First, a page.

As the above examples illustrate, left and right wing extremists— while holding antithetical views—often arrive at similar solutions to perceived problems. Both Kaczynski and McVeigh mistrusted government, for instance, and both used bombs as a means of challenging the status quo. The straight line that illustrates the political spectrum, in fact, often turns into a circle with extremists from the right and left occupying the same position. While the Unabomber did not go so far as to call for the abolition of government, other extremists on the left do. Anarchists, for example, believe that government is oppressive and always undesirable. They advocate a state ruled by no political authority. In this regard they are in agreement with those from the militia movement. However, while the aim of anarchists is to turn over the means of production to the workers in order to achieve an egalitarian society, many of those in the militia movement desire a return to the days when white men had more authority and control.

Some commentators argue that extremist views—but not extremist actions—such as those held by Kaczynski and McVeigh can benefit society by acting as a catalyst for change. For example, Marc E. Fisher, a political and religious analyst, contends that Jesus Christ was considered an extremist in his time. Fisher argues that Christ’s doctrines of brotherly love and forgiveness, however, “began a movement that would eventually change the lives of millions, indeed billions, of people” for the good. Many detractors also considered 1960s civil rights leader Martin Luther King Jr. an extremist. King turned that label around, asking those who would maintain racial segregation: “Will we be extremists for hate or for love? Will we be extremists for the preservation of injustice or for the extension of justice?”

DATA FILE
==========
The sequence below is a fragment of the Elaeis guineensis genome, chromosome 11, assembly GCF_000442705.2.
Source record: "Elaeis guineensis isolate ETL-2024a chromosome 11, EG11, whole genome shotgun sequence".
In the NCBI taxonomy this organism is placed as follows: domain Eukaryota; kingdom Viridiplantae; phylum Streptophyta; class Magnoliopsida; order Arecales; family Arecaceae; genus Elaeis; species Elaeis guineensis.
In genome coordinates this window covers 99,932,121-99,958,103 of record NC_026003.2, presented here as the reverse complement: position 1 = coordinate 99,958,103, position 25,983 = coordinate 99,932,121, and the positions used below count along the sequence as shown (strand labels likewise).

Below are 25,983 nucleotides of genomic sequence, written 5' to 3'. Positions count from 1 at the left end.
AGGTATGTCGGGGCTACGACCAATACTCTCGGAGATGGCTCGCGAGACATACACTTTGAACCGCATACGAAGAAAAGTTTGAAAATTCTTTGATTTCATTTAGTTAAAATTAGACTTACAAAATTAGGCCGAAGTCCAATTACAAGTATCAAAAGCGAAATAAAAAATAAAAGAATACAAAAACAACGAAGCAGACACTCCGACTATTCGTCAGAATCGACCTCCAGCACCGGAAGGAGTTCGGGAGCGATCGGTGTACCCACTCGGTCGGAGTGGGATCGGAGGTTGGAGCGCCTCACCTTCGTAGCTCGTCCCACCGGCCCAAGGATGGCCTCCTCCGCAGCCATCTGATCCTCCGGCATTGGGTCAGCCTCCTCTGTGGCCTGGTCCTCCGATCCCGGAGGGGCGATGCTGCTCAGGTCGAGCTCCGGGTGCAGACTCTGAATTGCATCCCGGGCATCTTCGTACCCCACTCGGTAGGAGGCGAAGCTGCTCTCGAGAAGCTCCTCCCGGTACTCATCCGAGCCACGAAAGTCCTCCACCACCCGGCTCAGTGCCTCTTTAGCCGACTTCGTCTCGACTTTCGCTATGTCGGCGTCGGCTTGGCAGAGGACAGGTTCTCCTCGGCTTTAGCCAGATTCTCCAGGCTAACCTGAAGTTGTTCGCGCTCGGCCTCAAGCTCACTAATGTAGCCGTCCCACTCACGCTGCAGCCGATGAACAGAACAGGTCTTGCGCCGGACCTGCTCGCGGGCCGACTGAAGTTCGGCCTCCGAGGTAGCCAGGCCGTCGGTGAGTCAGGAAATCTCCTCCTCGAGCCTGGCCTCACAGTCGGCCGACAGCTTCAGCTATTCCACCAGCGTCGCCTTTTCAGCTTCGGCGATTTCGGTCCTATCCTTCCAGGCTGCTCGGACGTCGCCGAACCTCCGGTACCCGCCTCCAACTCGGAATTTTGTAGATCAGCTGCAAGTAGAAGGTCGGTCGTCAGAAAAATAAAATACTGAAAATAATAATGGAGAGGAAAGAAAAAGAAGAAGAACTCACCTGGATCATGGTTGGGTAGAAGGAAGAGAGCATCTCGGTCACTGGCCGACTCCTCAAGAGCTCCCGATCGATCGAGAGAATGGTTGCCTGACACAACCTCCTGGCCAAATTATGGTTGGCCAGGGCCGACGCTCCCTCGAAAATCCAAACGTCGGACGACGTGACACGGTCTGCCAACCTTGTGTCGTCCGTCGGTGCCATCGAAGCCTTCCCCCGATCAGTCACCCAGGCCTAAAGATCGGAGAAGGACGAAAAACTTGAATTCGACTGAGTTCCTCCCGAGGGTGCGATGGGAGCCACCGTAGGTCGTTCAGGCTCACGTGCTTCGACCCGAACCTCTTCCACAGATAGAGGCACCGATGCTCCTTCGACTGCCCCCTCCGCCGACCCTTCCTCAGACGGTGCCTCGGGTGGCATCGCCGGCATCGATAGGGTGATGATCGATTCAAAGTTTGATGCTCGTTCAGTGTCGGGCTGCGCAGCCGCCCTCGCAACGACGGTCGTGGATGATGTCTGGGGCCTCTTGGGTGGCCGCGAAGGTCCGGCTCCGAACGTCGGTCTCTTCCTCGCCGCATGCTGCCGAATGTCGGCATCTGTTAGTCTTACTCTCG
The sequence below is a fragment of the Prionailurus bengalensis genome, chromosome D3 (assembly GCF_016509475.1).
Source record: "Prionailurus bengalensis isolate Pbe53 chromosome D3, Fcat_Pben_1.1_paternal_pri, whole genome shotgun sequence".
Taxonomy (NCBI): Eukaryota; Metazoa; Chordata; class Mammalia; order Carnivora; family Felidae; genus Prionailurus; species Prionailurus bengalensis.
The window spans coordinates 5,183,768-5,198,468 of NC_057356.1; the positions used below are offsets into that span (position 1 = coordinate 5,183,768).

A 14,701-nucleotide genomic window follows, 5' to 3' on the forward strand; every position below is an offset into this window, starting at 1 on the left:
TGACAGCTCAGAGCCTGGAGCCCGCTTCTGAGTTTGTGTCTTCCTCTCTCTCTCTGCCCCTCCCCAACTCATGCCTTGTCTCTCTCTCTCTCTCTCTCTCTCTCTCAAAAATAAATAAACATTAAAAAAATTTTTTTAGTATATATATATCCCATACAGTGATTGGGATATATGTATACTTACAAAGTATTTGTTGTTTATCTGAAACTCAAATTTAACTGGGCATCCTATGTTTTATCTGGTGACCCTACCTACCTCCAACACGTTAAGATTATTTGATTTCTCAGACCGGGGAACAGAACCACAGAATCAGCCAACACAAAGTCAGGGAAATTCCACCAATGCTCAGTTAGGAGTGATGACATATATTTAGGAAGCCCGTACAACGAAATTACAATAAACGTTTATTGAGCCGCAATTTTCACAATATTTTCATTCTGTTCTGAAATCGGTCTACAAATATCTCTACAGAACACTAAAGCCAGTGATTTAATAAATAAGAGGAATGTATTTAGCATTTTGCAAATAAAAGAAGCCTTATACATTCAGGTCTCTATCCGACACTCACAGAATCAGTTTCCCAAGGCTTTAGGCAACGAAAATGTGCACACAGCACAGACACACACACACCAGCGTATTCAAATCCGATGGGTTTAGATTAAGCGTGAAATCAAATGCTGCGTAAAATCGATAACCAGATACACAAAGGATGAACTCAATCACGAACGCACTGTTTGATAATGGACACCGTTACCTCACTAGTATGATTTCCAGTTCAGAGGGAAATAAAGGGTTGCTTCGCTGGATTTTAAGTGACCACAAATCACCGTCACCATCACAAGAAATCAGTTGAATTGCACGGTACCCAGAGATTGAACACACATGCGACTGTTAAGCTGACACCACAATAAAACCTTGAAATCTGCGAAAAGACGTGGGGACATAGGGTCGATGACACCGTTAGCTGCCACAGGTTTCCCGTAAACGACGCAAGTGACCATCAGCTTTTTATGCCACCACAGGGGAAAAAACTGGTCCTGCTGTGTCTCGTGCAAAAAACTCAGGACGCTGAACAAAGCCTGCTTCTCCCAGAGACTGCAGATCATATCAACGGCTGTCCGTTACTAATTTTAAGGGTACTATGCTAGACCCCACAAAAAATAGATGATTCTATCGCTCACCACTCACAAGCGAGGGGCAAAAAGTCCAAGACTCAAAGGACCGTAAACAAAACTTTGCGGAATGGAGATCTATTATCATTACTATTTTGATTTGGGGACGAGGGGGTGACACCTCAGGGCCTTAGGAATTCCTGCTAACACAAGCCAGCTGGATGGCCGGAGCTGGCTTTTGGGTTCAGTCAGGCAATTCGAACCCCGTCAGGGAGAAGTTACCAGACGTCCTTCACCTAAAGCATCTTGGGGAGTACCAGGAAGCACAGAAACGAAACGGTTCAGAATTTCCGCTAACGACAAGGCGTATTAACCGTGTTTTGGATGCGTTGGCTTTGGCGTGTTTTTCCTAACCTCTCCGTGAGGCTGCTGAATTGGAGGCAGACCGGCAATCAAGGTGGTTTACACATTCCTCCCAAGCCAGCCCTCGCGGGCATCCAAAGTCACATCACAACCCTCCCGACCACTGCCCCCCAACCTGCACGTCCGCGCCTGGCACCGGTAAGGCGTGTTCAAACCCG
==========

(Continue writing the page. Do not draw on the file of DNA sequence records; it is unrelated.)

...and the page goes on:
Neither Jesus nor King advocated violence. However, many would argue that extremist ideas—while perhaps stimulating— inevitably lead to violent and hateful actions. For example, while members of the environmental group Earth First! do not publicly endorse violence, some commentators contend that individuals like Theodore Kaczynski nevertheless feel encouraged by the group’s ideas to commit violent acts. And while not everyone in the militia movement advocates the bombing of federal buildings, Timothy McVeigh and Terry Nichols evidently felt that the ideas espoused by militia groups justified the bombing that killed scores of people. At their worst, extreme ideas can lead to the deaths of vast numbers of people, as witnessed by the millions killed in World War II as a result of the hatred spewed by Adolf Hitler.

The authors in Extremist Groups: Opposing Viewpoints debate in the following chapters whether the beliefs of various extremist groups threaten the United States: Does Religious Fundamentalism Benefit Society? Do Liberal Groups Benefit Society? Do White Supremacist Groups Promote Hate and Violence? Does the Militia Movement Pose a Threat to Government? When political, social or economic issues such as animal rights or gun control are debated, extremists will come forward to voice their opinions. Listening to them enables others to predict the violent actions that often follow.

Be sure to read more of this fascinating topic @ e-Notes